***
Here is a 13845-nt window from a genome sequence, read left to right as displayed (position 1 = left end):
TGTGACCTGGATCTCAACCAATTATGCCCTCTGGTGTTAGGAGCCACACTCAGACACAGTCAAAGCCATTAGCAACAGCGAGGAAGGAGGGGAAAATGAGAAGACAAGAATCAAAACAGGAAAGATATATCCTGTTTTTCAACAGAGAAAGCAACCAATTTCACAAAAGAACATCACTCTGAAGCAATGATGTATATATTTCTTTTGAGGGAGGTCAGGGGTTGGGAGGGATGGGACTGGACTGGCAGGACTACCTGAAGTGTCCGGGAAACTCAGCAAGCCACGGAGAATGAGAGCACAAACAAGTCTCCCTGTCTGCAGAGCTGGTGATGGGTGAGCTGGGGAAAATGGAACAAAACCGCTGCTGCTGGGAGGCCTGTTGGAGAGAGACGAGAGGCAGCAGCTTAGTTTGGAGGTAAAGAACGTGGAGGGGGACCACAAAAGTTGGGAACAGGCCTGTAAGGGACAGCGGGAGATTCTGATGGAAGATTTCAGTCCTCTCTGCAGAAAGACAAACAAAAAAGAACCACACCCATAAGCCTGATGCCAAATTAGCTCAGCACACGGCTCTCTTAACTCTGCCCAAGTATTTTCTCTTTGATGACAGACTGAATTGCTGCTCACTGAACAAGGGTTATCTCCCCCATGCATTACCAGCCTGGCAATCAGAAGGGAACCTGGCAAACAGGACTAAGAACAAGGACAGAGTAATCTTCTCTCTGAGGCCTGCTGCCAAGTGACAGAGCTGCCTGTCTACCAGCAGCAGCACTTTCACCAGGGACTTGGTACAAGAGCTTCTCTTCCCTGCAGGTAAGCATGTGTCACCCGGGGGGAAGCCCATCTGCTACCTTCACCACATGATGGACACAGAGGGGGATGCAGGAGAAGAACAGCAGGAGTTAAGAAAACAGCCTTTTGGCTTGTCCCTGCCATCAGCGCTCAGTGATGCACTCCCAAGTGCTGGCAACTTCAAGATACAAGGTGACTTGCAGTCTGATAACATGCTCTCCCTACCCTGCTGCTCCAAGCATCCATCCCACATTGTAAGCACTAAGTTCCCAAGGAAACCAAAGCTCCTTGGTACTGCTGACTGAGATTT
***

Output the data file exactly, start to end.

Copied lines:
Here is a 13845-nt window from a genome sequence, read left to right as displayed (position 1 = left end):
TGTGACCTGGATCTCAACCAATTATGCCCTCTGGTGTTAGGAGCCACACTCAGACACAGTCAAAGCCATTAGCAACAGCGAGGAAGGAGGGGAAAATGAGAAGACAAGAATCAAAACAGGAAAGATATATCCTGTTTTTCAACAGAGAAAGCAACCAATTTCACAAAAGAACATCACTCTGAAGCAATGATGTATATATTTCTTTTGAGGGAGGTCAGGGGTTGGGAGGGATGGGACTGGACTGGCAGGACTACCTGAAGTGTCCGGGAAACTCAGCAAGCCACGGAGAATGAGAGCACAAACAAGTCTCCCTGTCTGCAGAGCTGGTGATGGGTGAGCTGGGGAAAATGGAACAAAACCGCTGCTGCTGGGAGGCCTGTTGGAGAGAGACGAGAGGCAGCAGCTTAGTTTGGAGGTAAAGAACGTGGAGGGGGACCACAAAAGTTGGGAACAGGCCTGTAAGGGACAGCGGGAGATTCTGATGGAAGATTTCAGTCCTCTCTGCAGAAAGACAAACAAAAAAGAACCACACCCATAAGCCTGATGCCAAATTAGCTCAGCACACGGCTCTCTTAACTCTGCCCAAGTATTTTCTCTTTGATGACAGACTGAATTGCTGCTCACTGAACAAGGGTTATCTCCCCCATGCATTACCAGCCTGGCAATCAGAAGGGAACCTGGCAAACAGGACTAAGAACAAGGACAGAGTAATCTTCTCTCTGAGGCCTGCTGCCAAGTGACAGAGCTGCCTGTCTACCAGCAGCAGCACTTTCACCAGGGACTTGGTACAAGAGCTTCTCTTCCCTGCAGGTAAGCATGTGTCACCCGGGGGGAAGCCCATCTGCTACCTTCACCACATGATGGACACAGAGGGGGATGCAGGAGAAGAACAGCAGGAGTTAAGAAAACAGCCTTTTGGCTTGTCCCTGCCATCAGCGCTCAGTGATGCACTCCCAAGTGCTGGCAACTTCAAGATACAAGGTGACTTGCAGTCTGATAACATGCTCTCCCTACCCTGCTGCTCCAAGCATCCATCCCACATTGTAAGCACTAAGTTCCCAAGGAAACCAAAGCTCCTTGGTACTGCTGACTGAGATTT